Most of my high school friends were obsessed with college-prep, extra-curricular activities, and jobs. Except for one friend. Like a lion, he could sniff out a wounded schoolmate from a thousand yards. And like a lamb, he sat with them in their grief.
One day we heard a lecture on handling pain. Much of the class was indifferent, but this one friend listened with fixed attention. My preppy class asked how to deal with a poor score on a college-entry exam; he asked how to cheer a suicidal sibling.
My friend suffered from cerebral palsy. Everyday his infirmity slapped him in the face, and every night throbbing muscles threatened his sleep. He stumbled awkwardly as he walked, his dialog was often incomprehensible, and his body was wracked with pain. (All-the-while his mind remained sharp; he knew what he suffered.)
Classmates overlooked him for team sports; mid-day waiters insulted him by asking me what “he” wanted for lunch; and the difficulty of his spastic speech meant few people invited him for an evening dinner.
Yet he always sought out others in in their sorrow. Oswald Chambers once said,
Suffering burns up a lot of shallowness in a person.
We Hate Suffering
We all know a few of our foibles: we are easily offended when corrected, we talk more than we listen, we barely know how to spell “joy” (much less live it), and we are consumed with self-doubts, “If only I had said ‘X’ instead of ‘Y.’”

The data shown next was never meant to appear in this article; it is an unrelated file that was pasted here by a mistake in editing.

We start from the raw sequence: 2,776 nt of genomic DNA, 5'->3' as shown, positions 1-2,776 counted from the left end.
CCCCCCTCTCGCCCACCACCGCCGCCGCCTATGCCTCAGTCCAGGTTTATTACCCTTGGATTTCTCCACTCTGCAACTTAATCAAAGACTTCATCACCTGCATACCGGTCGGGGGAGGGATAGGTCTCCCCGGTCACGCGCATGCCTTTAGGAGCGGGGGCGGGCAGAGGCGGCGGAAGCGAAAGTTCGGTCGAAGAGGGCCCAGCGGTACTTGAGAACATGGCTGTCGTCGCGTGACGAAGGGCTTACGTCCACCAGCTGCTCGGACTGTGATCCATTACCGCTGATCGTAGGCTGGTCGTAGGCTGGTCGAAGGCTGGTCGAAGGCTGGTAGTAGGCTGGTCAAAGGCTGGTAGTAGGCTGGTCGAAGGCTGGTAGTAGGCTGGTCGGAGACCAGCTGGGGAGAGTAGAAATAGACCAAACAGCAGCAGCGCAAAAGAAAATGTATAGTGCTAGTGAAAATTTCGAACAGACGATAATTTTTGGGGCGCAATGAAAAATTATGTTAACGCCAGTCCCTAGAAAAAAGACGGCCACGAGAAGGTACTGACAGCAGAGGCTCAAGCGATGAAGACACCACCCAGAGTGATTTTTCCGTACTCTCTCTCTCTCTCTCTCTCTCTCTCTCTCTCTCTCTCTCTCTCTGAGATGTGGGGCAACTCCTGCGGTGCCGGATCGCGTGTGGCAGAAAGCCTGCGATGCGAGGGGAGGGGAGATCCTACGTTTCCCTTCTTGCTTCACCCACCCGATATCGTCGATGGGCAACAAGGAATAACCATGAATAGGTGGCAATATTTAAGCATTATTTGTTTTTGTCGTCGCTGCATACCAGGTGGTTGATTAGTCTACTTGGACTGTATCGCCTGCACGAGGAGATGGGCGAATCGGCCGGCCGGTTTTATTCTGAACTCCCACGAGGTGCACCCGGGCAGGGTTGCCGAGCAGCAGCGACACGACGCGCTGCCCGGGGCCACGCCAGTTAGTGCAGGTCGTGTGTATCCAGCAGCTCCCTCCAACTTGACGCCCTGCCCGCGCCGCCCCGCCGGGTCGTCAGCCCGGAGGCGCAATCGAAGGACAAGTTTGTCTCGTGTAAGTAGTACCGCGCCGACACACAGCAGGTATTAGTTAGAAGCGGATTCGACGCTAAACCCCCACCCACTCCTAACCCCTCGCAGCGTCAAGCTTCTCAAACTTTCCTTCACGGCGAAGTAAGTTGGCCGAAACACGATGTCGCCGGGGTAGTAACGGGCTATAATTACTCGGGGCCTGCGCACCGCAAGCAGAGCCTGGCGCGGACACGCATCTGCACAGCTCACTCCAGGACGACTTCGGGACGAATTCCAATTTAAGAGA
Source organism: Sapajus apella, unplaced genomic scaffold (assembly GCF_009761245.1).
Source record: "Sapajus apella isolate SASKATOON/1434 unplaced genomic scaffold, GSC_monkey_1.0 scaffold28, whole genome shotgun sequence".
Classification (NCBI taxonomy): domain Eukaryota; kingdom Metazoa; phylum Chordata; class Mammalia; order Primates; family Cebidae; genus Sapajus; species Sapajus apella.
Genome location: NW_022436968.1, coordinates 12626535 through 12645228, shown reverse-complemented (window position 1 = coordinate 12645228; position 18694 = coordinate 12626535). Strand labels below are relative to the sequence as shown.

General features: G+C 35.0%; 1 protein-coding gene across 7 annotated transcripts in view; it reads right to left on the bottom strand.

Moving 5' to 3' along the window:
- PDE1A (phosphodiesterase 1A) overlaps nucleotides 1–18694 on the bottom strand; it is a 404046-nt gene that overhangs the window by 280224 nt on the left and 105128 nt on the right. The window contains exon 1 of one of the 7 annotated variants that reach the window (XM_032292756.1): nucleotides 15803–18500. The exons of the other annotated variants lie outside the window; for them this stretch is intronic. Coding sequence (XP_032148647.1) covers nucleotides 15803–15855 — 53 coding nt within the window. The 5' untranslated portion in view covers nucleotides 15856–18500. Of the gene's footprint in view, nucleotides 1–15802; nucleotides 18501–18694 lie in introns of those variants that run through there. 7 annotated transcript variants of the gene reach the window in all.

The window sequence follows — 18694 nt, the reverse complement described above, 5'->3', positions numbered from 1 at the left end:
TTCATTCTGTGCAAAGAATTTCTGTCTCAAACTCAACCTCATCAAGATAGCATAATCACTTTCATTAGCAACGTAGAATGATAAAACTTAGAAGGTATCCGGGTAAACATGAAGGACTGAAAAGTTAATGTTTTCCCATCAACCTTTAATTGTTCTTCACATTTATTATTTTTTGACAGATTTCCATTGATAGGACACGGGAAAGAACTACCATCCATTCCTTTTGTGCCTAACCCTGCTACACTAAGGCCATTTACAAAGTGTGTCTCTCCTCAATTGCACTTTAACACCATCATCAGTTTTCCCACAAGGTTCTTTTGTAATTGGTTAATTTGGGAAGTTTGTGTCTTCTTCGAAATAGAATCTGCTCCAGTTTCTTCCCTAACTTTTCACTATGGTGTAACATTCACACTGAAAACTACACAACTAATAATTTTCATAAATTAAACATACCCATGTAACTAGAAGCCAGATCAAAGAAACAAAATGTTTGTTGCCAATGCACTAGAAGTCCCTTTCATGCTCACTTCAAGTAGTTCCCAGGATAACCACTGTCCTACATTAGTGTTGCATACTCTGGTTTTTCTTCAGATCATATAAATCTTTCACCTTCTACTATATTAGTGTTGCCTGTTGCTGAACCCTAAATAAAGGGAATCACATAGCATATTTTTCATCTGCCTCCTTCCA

We wrestle with our anxiety, condescension, and insensitivity. And they pin us to the mat. We chase self-improvement, sure, but mostly to avoid the humiliation of looking stupid, uncaring, and high-maintenance. Failures drive us to avoid sorrow at any cost.
We want healing from suffering; but Scripture says we get healing only through suffering.
God uses sorrows as spiritual chemotherapy, poisoning cancerous cells so that healthy cells can thrive. “He delivers the afflicted by their affliction and opens their ear by adversity” (Job 36:15).
We hate passages like that.
To Live a Dying Life
Jesus was a man of sorrows. To follow Jesus is a walk of sorrows. Through suffering, we meet God. The way of Jesus is the road to Calvary, planting daily our crosses; as little by little the cancerous cells perish, and as little by little his life in us takes root. In our sorrows, we begin to discover true joy.
Each new sunrise screams of brutalities, ethnic cleansing, sexual carnage, heartbreaking divorce, rejection, and loneliness.
What kind of God do we want? A God indifferent to suffering, exempt and untouched? Or a God so moved with compassion at the slaughter of his people that he enters creation to absorb into himself the anguish of a heartbroken world?
The way of Jesus is to live a dying life.
God’s Voice in Our Affliction
Experiences of loneliness and pain leave us feeling barren and empty, joyless and wasted; but it is precisely in times of wounded-ness that God speaks to us:
The other gods were strong; but Thou wast weak;Edward Shillito
They rode, but Thou didst stumble to a throne;
But to our wounds only God’s wounds can speak,
And not a god has wounds, but Thou alone.
Rather than flee agonies, let’s seek his voice in the heartbreaks of our sorrows: